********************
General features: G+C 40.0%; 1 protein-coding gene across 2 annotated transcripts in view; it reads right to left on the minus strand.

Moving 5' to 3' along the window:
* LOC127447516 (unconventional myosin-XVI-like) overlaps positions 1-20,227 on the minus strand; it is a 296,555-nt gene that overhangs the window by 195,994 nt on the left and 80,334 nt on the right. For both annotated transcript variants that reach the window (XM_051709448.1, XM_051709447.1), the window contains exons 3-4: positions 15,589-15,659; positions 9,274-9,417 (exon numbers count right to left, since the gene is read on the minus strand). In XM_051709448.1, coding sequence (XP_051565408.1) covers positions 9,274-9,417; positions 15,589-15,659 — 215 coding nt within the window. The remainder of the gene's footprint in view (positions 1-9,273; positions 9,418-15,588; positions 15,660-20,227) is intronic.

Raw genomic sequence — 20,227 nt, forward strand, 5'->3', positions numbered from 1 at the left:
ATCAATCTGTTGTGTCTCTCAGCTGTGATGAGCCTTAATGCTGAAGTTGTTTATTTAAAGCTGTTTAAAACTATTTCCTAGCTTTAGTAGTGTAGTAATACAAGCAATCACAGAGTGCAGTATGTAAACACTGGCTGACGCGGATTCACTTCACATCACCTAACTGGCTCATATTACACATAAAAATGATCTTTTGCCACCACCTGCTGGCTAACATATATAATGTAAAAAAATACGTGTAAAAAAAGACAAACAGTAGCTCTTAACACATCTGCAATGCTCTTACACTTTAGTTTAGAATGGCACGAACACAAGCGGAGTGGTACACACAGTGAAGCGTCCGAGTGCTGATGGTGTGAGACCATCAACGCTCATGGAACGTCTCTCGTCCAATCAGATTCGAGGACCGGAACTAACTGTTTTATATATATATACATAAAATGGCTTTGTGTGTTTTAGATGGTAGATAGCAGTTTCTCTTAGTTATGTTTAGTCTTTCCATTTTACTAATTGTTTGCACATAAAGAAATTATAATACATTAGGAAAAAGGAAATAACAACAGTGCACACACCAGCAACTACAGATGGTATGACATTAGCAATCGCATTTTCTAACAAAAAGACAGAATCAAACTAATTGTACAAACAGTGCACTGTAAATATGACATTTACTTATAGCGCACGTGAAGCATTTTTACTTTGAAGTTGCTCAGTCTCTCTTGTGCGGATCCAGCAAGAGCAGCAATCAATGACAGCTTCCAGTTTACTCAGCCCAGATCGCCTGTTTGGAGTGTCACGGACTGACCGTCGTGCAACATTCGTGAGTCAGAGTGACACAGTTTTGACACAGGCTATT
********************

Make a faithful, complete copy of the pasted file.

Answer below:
General features: G+C 40.0%; 1 protein-coding gene across 2 annotated transcripts in view; it reads right to left on the minus strand.

Moving 5' to 3' along the window:
* LOC127447516 (unconventional myosin-XVI-like) overlaps positions 1-20,227 on the minus strand; it is a 296,555-nt gene that overhangs the window by 195,994 nt on the left and 80,334 nt on the right. For both annotated transcript variants that reach the window (XM_051709448.1, XM_051709447.1), the window contains exons 3-4: positions 15,589-15,659; positions 9,274-9,417 (exon numbers count right to left, since the gene is read on the minus strand). In XM_051709448.1, coding sequence (XP_051565408.1) covers positions 9,274-9,417; positions 15,589-15,659 — 215 coding nt within the window. The remainder of the gene's footprint in view (positions 1-9,273; positions 9,418-15,588; positions 15,660-20,227) is intronic.

Raw genomic sequence — 20,227 nt, forward strand, 5'->3', positions numbered from 1 at the left:
ATCAATCTGTTGTGTCTCTCAGCTGTGATGAGCCTTAATGCTGAAGTTGTTTATTTAAAGCTGTTTAAAACTATTTCCTAGCTTTAGTAGTGTAGTAATACAAGCAATCACAGAGTGCAGTATGTAAACACTGGCTGACGCGGATTCACTTCACATCACCTAACTGGCTCATATTACACATAAAAATGATCTTTTGCCACCACCTGCTGGCTAACATATATAATGTAAAAAAATACGTGTAAAAAAAGACAAACAGTAGCTCTTAACACATCTGCAATGCTCTTACACTTTAGTTTAGAATGGCACGAACACAAGCGGAGTGGTACACACAGTGAAGCGTCCGAGTGCTGATGGTGTGAGACCATCAACGCTCATGGAACGTCTCTCGTCCAATCAGATTCGAGGACCGGAACTAACTGTTTTATATATATATACATAAAATGGCTTTGTGTGTTTTAGATGGTAGATAGCAGTTTCTCTTAGTTATGTTTAGTCTTTCCATTTTACTAATTGTTTGCACATAAAGAAATTATAATACATTAGGAAAAAGGAAATAACAACAGTGCACACACCAGCAACTACAGATGGTATGACATTAGCAATCGCATTTTCTAACAAAAAGACAGAATCAAACTAATTGTACAAACAGTGCACTGTAAATATGACATTTACTTATAGCGCACGTGAAGCATTTTTACTTTGAAGTTGCTCAGTCTCTCTTGTGCGGATCCAGCAAGAGCAGCAATCAATGACAGCTTCCAGTTTACTCAGCCCAGATCGCCTGTTTGGAGTGTCACGGACTGACCGTCGTGCAACATTCGTGAGTCAGAGTGACACAGTTTTGACACAGGCTATT